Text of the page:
Background to the report

In this report we investigate innovation in legal services organisations in England and Wales, a subject which has received relatively little attention to date. Changes in the legislative and regulatory framework surrounding legal services have intensified in recent years, raising questions about the extent to which initiatives such as the introduction of Alternative Business Structures (ABS) have facilitated innovation. Significant questions have also arisen about whether elements of the current regulatory framework are either impeding or stimulating innovation.

The report has three major objectives:

  • To understand what ‘innovation’ means in the context of the legal services sector;
  • To explore what is driving innovation in the legal services sector, including the impact of competition in driving organisations to try new approaches; and
  • To understand the barriers and enablers of innovation (including, but not limited to, regulation).

Our analysis draws on the existing research literature on business and professional services and a large-scale and representative telephone survey covering 1,500 legal services providers in England and Wales. This is the largest survey of legal services innovation ever undertaken either in the UK or elsewhere. The survey was preceded by 20 in-depth studies to clarify concepts and terminology.

Definitions of legal services vary. Here, we focus on those organisations which provide legal services as their primary activity. In the report we distinguish between four groups of organisations: Solicitors Firms, Barristers’ chambers, and Other Legal Service Providers (OLSPs). The OLSP group covers those providers regulated under the Legal Services Act 2007 and those providers not covered by the Act.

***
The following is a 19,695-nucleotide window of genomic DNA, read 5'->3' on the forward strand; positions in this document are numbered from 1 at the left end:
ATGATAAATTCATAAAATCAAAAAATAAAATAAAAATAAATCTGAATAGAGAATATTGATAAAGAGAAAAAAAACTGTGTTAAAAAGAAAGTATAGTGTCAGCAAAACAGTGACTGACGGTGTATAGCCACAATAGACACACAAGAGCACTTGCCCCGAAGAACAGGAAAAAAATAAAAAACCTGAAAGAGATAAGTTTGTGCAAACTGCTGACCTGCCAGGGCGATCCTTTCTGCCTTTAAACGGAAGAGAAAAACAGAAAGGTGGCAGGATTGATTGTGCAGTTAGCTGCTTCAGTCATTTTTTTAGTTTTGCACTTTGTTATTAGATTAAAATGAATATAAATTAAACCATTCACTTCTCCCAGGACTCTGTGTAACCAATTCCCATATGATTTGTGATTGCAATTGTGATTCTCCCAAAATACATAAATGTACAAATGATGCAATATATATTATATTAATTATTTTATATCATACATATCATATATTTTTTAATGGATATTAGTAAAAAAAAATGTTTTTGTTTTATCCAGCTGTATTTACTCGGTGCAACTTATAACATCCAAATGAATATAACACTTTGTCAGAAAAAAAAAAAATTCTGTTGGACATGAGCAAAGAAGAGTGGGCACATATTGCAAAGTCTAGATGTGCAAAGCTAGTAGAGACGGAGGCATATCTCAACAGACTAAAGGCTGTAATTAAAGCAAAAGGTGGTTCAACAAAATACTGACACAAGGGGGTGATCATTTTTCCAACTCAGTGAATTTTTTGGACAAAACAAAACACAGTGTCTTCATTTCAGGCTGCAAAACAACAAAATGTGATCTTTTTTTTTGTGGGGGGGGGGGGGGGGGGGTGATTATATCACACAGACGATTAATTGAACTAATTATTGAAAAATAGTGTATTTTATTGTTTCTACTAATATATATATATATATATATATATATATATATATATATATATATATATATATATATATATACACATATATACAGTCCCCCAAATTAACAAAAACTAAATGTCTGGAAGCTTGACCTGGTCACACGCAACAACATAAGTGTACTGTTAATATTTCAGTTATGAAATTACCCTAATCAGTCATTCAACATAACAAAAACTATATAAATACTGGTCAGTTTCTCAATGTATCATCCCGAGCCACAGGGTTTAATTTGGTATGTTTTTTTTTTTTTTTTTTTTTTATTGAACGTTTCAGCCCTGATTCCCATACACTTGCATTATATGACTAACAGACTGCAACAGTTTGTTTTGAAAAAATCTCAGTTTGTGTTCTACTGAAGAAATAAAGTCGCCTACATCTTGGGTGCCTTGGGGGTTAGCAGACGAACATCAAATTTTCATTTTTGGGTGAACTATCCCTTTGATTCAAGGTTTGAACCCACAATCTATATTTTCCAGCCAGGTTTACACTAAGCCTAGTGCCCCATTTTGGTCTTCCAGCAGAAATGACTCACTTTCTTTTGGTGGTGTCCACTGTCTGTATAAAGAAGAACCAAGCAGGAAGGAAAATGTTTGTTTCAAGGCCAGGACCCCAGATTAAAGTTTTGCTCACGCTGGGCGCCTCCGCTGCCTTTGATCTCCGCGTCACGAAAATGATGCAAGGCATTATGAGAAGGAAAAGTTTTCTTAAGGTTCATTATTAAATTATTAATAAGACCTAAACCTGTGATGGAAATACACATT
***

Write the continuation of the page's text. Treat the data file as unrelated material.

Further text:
Benchmarks from a small scale study in 2009 suggested that significant gaps were evident between innovation practice and performance in legal services and other business services sectors. We examine whether this situation has changed.

The meaning of innovation

The term ‘innovation’ itself can have many different meanings with different individuals either including or excluding particular activities. In our survey work on this theme we never talk about ‘innovation’ but always about other more specific and descriptive terms such as ‘process change’, ‘new services’ etc. This provides a workable methodology which involves (a) identifying a range of concrete actions which may be regarded as innovative; (b) exploring organisations’ engagement with this set of practices, the drivers of this engagement and any barriers to involvement; and, (c) exploring the consequences of engagement with innovative practices.